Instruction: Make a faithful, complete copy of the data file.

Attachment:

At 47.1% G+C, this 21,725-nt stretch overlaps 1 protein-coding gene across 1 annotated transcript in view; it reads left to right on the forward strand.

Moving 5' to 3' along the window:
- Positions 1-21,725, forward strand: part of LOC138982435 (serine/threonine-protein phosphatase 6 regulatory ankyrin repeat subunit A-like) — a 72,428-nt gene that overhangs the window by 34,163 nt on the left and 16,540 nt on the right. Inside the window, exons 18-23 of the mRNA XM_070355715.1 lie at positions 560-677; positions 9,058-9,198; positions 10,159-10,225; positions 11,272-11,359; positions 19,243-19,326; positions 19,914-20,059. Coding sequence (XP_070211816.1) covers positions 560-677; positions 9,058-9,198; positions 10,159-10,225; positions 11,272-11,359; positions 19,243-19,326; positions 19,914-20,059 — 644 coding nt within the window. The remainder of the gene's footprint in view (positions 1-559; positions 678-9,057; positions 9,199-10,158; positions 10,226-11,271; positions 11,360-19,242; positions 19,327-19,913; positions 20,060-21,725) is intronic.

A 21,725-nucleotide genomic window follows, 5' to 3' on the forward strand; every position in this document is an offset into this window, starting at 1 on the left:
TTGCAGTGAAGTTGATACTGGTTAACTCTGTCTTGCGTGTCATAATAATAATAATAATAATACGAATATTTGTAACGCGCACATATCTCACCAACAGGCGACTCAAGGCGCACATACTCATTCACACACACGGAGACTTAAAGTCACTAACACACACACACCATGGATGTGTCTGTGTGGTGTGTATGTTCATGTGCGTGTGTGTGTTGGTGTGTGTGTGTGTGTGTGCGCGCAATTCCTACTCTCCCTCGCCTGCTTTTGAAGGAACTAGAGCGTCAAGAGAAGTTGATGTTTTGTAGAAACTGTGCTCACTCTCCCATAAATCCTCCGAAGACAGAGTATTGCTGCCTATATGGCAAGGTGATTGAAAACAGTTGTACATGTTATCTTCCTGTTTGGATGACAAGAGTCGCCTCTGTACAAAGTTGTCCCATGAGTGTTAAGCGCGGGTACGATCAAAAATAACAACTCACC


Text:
At 47.1% G+C, this 21,725-nt stretch overlaps 1 protein-coding gene across 1 annotated transcript in view; it reads left to right on the forward strand.

Moving 5' to 3' along the window:
- Positions 1-21,725, forward strand: part of LOC138982435 (serine/threonine-protein phosphatase 6 regulatory ankyrin repeat subunit A-like) — a 72,428-nt gene that overhangs the window by 34,163 nt on the left and 16,540 nt on the right. Inside the window, exons 18-23 of the mRNA XM_070355715.1 lie at positions 560-677; positions 9,058-9,198; positions 10,159-10,225; positions 11,272-11,359; positions 19,243-19,326; positions 19,914-20,059. Coding sequence (XP_070211816.1) covers positions 560-677; positions 9,058-9,198; positions 10,159-10,225; positions 11,272-11,359; positions 19,243-19,326; positions 19,914-20,059 — 644 coding nt within the window. The remainder of the gene's footprint in view (positions 1-559; positions 678-9,057; positions 9,199-10,158; positions 10,226-11,271; positions 11,360-19,242; positions 19,327-19,913; positions 20,060-21,725) is intronic.

A 21,725-nucleotide genomic window follows, 5' to 3' on the forward strand; every position in this document is an offset into this window, starting at 1 on the left:
TTGCAGTGAAGTTGATACTGGTTAACTCTGTCTTGCGTGTCATAATAATAATAATAATAATACGAATATTTGTAACGCGCACATATCTCACCAACAGGCGACTCAAGGCGCACATACTCATTCACACACACGGAGACTTAAAGTCACTAACACACACACACCATGGATGTGTCTGTGTGGTGTGTATGTTCATGTGCGTGTGTGTGTTGGTGTGTGTGTGTGTGTGTGCGCGCAATTCCTACTCTCCCTCGCCTGCTTTTGAAGGAACTAGAGCGTCAAGAGAAGTTGATGTTTTGTAGAAACTGTGCTCACTCTCCCATAAATCCTCCGAAGACAGAGTATTGCTGCCTATATGGCAAGGTGATTGAAAACAGTTGTACATGTTATCTTCCTGTTTGGATGACAAGAGTCGCCTCTGTACAAAGTTGTCCCATGAGTGTTAAGCGCGGGTACGATCAAAAATAACAACTCACC